Indonesia’s Corruption Eradication Commission (KPK) has come under a fresh round of harassment in the middle of a presidential and legislative election campaign where fighting graft is not, and never has been, a real issue.
In fact, the politicians who could make it an issue are among the worst culprits and have been in a losing battle with civil society activists and overwhelming public opinion for years in trying to find ways to water down the commission’s powers.
Despite the KPK’s fourth change of leadership since its founding in 2003, opinion polls show it remains the country’s most trusted institution.
Graft watchdog Transparency International listed Parliament as Indonesia’s most corrupt institution in 2017, a title it richly deserved last year after its speaker, former Golkar Party leader Setya Novanto, was jailed for 15 years for masterminding a US$173 million electronic identity card scam.
Over 90% of incumbent parliamentarians are seeking re-election to the expanded 575-seat House of Representatives (DPR), mostly in their old seats, while a third of upper house Regional Representative Council (DPD) members are vying for a turn in the lower house.
President Joko Widodo and opposition rival Prabowo Subianto may have clean records, but they have paid only lip service to stemming a seemingly endless problem that continues to cost the country billions of dollars a year and shows no signs of abating.
Widodo is taking heat from the Prabowo camp, however, over the failure of the police to solve the April 2017 acid attack on KPK chief investigator Novel Baswedan, 41, who was blinded in one eye and only returned to his duties a year last year after multiple surgeries.
Two motorcycle-borne attackers threw a vial of hydrochloric acid in Baswedan’s face as he was returning home from morning prayers; despite a public outcry police have been either unable or unwilling to conduct even routine detective work.
The former police officer is a cousin of Jakarta governor Anies Baswedan, who was supported by Prabowo’s Great Indonesian Movement Party (Gerindra) in his controversial 2012 victory over incumbent Basuki “Ahok” Purnama.
Unlike the military, the national police reports directly to the president, which puts Widodo directly in the firing line. Only now – and under election season pressure – has police chief Tito Karnavian formed a 65-strong team to supposedly delve deeper into the case.
His hand has also been forced by the KPK’s latest travails, which began earlier this month when a bag containing what was said to be a pipe bomb was found hanging on a fence at the west Jakarta residence of KPK chairman Agus Rahardjo.
About the same time, two Molotov cocktails were thrown at the house of KPK deputy chairman Laode Syarif in the south Jakarta suburb of Kalibata without causing any damage but sending an unmistakable message of intimidation that has become all too familiar.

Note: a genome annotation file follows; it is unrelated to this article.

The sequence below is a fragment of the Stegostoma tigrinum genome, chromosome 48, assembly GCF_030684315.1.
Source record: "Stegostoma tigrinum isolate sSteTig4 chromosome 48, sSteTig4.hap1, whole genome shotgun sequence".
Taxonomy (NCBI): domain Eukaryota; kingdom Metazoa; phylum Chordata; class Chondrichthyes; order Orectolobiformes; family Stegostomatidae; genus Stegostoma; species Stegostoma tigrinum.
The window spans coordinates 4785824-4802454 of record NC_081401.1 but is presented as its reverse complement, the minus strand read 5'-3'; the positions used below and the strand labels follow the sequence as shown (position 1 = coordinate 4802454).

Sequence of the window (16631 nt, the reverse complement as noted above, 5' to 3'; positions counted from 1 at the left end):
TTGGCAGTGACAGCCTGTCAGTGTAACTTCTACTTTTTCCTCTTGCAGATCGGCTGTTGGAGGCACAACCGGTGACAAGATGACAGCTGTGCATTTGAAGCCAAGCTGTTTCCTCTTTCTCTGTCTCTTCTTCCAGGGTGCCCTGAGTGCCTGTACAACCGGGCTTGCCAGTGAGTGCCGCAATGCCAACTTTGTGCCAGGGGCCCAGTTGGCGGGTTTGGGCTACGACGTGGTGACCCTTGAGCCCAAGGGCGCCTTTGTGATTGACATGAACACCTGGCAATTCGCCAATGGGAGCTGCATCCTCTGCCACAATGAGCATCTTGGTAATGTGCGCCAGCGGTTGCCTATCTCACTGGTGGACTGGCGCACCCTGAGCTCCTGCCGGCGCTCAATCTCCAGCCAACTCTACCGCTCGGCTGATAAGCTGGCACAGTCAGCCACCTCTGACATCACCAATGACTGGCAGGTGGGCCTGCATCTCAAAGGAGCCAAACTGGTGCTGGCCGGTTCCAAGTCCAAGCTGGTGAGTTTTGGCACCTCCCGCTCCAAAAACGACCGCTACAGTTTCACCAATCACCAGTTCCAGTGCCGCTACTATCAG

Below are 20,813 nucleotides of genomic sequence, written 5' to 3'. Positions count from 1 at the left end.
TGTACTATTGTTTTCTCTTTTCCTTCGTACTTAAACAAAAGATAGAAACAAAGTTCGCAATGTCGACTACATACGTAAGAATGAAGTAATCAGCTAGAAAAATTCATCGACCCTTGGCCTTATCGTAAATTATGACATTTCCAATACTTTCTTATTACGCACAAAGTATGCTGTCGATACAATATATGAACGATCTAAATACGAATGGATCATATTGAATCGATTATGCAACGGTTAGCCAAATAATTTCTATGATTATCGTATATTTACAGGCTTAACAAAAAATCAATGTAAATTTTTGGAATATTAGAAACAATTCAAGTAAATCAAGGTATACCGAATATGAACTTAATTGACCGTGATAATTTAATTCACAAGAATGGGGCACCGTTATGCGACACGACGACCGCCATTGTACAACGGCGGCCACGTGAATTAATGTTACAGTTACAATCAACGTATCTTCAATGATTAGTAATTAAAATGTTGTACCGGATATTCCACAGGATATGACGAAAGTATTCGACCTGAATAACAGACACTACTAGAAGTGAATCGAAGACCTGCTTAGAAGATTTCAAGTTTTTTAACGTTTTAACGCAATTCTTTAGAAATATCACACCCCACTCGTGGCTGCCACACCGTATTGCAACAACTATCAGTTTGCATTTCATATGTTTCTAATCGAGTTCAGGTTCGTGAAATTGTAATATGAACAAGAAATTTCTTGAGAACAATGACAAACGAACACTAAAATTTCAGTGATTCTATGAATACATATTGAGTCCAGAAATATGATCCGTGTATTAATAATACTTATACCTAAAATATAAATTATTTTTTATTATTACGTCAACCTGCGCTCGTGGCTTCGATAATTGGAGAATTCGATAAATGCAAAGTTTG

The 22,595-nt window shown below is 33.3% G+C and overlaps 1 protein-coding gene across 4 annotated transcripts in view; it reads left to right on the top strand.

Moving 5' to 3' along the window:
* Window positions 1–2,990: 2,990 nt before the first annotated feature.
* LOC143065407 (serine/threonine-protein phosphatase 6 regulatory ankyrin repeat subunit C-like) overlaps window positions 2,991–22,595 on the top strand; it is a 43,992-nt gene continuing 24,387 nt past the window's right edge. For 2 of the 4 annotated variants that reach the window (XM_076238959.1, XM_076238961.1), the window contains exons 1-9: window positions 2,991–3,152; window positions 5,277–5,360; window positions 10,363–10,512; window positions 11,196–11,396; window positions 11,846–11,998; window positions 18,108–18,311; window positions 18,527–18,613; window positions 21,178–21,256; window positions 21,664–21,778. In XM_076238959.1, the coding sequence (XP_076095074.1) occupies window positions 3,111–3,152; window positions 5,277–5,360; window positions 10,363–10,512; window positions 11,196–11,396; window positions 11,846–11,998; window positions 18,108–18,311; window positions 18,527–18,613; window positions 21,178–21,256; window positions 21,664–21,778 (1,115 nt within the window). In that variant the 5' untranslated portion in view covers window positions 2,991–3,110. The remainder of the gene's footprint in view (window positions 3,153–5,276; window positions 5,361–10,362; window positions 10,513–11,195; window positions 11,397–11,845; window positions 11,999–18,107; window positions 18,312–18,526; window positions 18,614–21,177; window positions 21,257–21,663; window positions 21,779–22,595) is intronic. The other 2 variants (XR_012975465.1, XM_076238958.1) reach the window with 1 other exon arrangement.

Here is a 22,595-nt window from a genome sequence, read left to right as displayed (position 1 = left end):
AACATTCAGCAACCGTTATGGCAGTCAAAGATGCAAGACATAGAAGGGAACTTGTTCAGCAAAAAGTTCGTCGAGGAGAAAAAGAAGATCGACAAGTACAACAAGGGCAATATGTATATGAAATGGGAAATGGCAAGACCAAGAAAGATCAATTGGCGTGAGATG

“It is a dangerous job,” Syarif said in an interview last August with the University of Sydney alumni magazine. “It affects my life a lot, not just for myself but my family and even my mother. My sons, when they go to school, must be accompanied by police officers every day.”
Last July, in what has become a regular occurrence, a KPK investigator found his car scarred with hydrochloric acid and its tires slashed after receiving a series of telephoned death threats in apparent connection with a case he was working on.
The police and KPK have been at loggerheads because of past probes into corrupt generals whose relatively modest salaries bely the grossly inflated bank accounts they hold as revealed by the watchdog Financial Transaction Reports and Analysis Center.
“Total Failure,” headlined Koran Tempo daily in a front-page story last week as Karnavian announced the formation of the new investigation team into the acid attack, which includes Detachment 88 counter-terrorism officers and several ex-KPK investigators.
The police chief is a former head of Detachment 88, the elite 1,000-man unit which has played the leading role in arresting more than a 1,000 Islamic militants across the country over the past 15 years, but has rarely been used for other duties.
International Corruption Watch (ICW) and other activist groups have accused the police of obstructing the investigations, despite claims the police have found fingerprints on the devices used in the latest pipe bomb and Molotov cocktail incidents.
Novel has said Widodo should be doing more to push the police into reacting to the violent and increasingly overt backlash against the KPK. “If the president is afraid of uncovering the truth, then I am very sad,” he told reporters last year.
“There must be no impunity for the powerful,” Transparency International chairman Jose Ugaz warned last year. “President Widodo must speak out and take actions that ensure the KPK is safe from intimidation. Lawmakers must not be allowed to weaken its powers or dodge its investigations.”
In fact, Parliament has blithely joined the campaign to undermine the work of the commission, including a failed attempt to deprive the KPK of the ability to covertly wire-tap suspects, perhaps the most important tool in its armory.
The pressure on the KPK has increased in direct proportion to its achievements in jailing a total of 547 politicians, bureaucrats and jurists since the commission was formed.
But for all of the claims that the graft-fighting body is becoming too powerful, politicians can’t readily argue with an almost 100% conviction rate, a consistent 80% approval rating and an average of 7,000 corruption tip-offs a year to its 24-hour secure hotline.